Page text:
Another issue I encountered was with sensor values that would intermittently be far larger than was even possible for the sensor itself. After looking more closely at documentation, I found that on the MicaZ, one of the sensors shares an interrupt line with the radio. If a packet is received while trying to read this sensor, its value will be corrupted. This issue itself would have been easy enough to work around, but it was compounded by conflicting files in the TinyOS tree I was using, which prevented the correct system files from being used.

Overall, this project has given me extensive, hands-on experience with the difficulties of embedded development. While the problems are often very frustrating at times, there is always a solution to be found if you look hard enough.

References

  1. R. Wagner, R. Baraniuk, S. Du, D.B. Johnson,
    and A. Cohen. An Architecture for Distributed Wavelet Analysis and Processing in Sensor Networks. In Proceedings of the Fifth international Conference on information Processing in Sensor Networks (Nashville, Tennessee, USA, April 19 - 21, 2006). IPSN '06. ACM Press, New York, NY, 243-250. (pdf | ps)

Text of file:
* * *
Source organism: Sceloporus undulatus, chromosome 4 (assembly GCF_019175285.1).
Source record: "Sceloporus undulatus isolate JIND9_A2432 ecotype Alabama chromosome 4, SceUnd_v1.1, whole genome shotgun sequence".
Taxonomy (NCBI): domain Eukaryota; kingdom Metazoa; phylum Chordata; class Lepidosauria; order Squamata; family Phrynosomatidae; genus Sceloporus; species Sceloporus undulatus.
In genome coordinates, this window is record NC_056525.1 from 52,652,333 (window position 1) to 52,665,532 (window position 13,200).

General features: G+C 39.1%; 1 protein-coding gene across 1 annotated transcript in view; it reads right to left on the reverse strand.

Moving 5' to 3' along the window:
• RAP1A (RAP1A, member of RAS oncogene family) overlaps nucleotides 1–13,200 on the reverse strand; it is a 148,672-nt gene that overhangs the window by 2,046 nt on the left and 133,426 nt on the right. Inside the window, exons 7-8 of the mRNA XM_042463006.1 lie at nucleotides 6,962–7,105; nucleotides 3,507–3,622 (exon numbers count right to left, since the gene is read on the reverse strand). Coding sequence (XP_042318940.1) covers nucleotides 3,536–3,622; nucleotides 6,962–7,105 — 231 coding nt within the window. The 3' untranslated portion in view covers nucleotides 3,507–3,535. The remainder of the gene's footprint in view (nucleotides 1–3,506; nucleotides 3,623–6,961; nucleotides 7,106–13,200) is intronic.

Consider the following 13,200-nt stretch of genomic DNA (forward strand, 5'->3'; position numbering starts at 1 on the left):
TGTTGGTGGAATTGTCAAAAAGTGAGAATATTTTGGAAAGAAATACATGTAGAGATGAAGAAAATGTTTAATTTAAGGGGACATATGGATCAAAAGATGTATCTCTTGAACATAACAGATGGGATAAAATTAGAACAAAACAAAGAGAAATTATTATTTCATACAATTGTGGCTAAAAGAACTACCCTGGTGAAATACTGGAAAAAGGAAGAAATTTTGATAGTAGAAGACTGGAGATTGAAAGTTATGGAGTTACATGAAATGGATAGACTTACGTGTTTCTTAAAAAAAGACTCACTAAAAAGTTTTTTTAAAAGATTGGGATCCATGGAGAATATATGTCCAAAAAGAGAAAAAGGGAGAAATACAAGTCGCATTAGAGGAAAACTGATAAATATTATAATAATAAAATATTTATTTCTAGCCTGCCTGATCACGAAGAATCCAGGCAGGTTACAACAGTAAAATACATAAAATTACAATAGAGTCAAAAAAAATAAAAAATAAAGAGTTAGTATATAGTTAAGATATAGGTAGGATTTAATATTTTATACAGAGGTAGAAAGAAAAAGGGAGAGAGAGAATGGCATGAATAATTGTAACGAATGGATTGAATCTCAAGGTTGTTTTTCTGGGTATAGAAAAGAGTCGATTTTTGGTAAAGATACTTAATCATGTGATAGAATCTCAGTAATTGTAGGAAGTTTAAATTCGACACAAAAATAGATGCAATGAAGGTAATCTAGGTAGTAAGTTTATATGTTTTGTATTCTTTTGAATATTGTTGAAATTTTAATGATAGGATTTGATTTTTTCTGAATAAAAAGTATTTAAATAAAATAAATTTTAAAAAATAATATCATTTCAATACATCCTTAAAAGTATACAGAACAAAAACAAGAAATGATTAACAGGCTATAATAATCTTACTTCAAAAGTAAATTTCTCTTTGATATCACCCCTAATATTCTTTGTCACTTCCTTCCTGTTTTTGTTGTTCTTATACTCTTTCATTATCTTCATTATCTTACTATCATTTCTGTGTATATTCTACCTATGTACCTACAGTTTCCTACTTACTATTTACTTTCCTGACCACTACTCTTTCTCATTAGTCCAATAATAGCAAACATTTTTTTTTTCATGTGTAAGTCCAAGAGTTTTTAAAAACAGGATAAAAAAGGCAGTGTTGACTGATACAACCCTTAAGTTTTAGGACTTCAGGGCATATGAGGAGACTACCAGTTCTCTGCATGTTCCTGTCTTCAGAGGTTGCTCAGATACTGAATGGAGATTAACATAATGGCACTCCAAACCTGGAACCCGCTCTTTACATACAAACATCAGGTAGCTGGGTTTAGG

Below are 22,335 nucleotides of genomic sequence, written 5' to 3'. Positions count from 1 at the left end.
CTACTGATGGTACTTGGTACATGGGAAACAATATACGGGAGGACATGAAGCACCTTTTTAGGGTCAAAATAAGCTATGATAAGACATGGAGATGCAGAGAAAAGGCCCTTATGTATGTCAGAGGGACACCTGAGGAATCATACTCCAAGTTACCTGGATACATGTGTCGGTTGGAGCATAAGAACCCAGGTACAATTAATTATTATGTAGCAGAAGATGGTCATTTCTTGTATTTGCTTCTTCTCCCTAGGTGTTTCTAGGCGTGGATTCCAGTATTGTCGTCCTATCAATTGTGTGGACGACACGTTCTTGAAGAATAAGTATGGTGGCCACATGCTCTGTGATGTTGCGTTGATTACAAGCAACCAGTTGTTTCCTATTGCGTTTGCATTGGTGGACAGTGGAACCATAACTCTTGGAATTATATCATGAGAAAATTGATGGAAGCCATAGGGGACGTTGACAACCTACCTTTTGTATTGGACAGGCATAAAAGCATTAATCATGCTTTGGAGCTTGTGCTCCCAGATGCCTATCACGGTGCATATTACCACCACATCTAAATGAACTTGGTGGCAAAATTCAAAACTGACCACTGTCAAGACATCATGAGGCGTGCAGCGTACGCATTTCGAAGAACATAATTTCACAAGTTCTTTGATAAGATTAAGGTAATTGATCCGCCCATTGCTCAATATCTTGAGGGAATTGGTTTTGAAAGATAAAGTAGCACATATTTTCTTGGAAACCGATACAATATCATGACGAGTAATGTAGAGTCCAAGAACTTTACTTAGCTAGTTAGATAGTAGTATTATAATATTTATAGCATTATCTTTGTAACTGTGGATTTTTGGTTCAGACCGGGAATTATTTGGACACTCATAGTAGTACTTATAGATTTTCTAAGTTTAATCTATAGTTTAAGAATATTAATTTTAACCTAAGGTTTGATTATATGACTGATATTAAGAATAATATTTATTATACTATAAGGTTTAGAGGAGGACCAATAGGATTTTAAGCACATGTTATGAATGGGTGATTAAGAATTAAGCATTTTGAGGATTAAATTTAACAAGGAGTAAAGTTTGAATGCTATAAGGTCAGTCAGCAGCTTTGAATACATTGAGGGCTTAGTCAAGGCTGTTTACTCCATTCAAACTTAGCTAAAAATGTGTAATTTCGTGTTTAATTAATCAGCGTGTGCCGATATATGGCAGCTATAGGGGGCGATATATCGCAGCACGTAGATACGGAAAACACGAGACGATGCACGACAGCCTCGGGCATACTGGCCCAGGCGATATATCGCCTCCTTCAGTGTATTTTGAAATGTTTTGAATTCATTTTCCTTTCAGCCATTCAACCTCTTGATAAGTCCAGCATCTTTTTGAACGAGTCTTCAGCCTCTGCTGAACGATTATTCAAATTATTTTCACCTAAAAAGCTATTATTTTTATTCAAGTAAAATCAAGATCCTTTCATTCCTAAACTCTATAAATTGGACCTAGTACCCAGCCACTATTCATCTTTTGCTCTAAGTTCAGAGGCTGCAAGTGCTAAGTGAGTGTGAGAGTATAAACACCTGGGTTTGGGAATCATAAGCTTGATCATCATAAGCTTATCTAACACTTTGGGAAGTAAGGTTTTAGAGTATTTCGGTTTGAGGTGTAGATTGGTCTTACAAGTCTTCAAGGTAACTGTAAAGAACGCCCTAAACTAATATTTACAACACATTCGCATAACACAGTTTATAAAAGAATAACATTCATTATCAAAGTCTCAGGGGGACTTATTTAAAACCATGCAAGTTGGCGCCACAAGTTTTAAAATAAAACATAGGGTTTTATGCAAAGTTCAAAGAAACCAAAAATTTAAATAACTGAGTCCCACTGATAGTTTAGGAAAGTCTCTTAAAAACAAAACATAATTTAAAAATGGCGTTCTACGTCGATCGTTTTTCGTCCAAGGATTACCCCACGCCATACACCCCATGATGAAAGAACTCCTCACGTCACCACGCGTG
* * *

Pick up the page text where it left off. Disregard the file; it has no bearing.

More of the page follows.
2. S. PalChaudhuri, A.K. Saha, and D.B. Johnson. Adaptive Clock Synchronization in Sensor Networks. In Proceedings of the Third international Symposium on information Processing in Sensor Networks (Berkeley, California, USA, April 26 - 27, 2004). IPSN '04. ACM Press, New York, NY, 340-348. (pdf)
  3. R. Jain and I. Chlamtac. The P2 algorithm for dynamic calculation of quantiles and histograms without storing observations. Commun. ACM 28, 10 (Oct. 1985), 1076-1085.

Future Plans

While data compression using the wavelet transform is complete, there are still many features and improvements that could still be added. A summary of the most important of these follows:

  • Time domain transforms for further compression
  • Separate wavelet core from system services for reuse
  • Rework networking systems to save resources and improve compatibility with other routing protocols
  • Support any number of abstract inputs, instead of two fixed sensors
  • Make Java objects easier to call from within MATLAB

Recognition

I never would have been able to complete this project with the advice and support from Ray Wagner and Dr. Baraniuk, as well as numerous others. Thanks again for all the help!